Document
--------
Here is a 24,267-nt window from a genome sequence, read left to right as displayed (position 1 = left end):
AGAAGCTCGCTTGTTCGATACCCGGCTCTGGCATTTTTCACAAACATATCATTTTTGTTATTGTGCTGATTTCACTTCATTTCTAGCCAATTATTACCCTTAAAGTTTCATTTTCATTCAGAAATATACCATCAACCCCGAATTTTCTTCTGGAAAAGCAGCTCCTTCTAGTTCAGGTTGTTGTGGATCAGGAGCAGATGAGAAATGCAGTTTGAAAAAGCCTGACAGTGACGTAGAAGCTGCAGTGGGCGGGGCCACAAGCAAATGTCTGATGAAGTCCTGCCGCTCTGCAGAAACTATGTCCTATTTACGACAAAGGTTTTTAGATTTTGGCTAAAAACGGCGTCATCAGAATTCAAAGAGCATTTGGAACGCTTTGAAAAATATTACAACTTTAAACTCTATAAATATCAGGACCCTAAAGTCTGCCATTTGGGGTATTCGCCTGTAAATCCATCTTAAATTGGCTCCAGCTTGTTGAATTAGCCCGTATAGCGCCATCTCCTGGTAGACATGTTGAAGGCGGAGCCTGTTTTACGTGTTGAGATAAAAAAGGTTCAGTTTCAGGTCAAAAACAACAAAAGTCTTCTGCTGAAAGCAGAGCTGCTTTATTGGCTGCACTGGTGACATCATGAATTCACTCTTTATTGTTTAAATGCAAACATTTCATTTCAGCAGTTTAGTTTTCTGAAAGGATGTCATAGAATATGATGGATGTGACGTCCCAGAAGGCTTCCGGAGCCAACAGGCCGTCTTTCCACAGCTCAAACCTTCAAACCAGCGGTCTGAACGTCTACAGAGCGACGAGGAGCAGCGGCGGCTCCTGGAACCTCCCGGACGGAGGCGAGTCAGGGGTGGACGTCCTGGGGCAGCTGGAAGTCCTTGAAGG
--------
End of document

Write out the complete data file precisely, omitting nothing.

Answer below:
Here is a 24,267-nt window from a genome sequence, read left to right as displayed (position 1 = left end):
AGAAGCTCGCTTGTTCGATACCCGGCTCTGGCATTTTTCACAAACATATCATTTTTGTTATTGTGCTGATTTCACTTCATTTCTAGCCAATTATTACCCTTAAAGTTTCATTTTCATTCAGAAATATACCATCAACCCCGAATTTTCTTCTGGAAAAGCAGCTCCTTCTAGTTCAGGTTGTTGTGGATCAGGAGCAGATGAGAAATGCAGTTTGAAAAAGCCTGACAGTGACGTAGAAGCTGCAGTGGGCGGGGCCACAAGCAAATGTCTGATGAAGTCCTGCCGCTCTGCAGAAACTATGTCCTATTTACGACAAAGGTTTTTAGATTTTGGCTAAAAACGGCGTCATCAGAATTCAAAGAGCATTTGGAACGCTTTGAAAAATATTACAACTTTAAACTCTATAAATATCAGGACCCTAAAGTCTGCCATTTGGGGTATTCGCCTGTAAATCCATCTTAAATTGGCTCCAGCTTGTTGAATTAGCCCGTATAGCGCCATCTCCTGGTAGACATGTTGAAGGCGGAGCCTGTTTTACGTGTTGAGATAAAAAAGGTTCAGTTTCAGGTCAAAAACAACAAAAGTCTTCTGCTGAAAGCAGAGCTGCTTTATTGGCTGCACTGGTGACATCATGAATTCACTCTTTATTGTTTAAATGCAAACATTTCATTTCAGCAGTTTAGTTTTCTGAAAGGATGTCATAGAATATGATGGATGTGACGTCCCAGAAGGCTTCCGGAGCCAACAGGCCGTCTTTCCACAGCTCAAACCTTCAAACCAGCGGTCTGAACGTCTACAGAGCGACGAGGAGCAGCGGCGGCTCCTGGAACCTCCCGGACGGAGGCGAGTCAGGGGTGGACGTCCTGGGGCAGCTGGAAGTCCTTGAAGG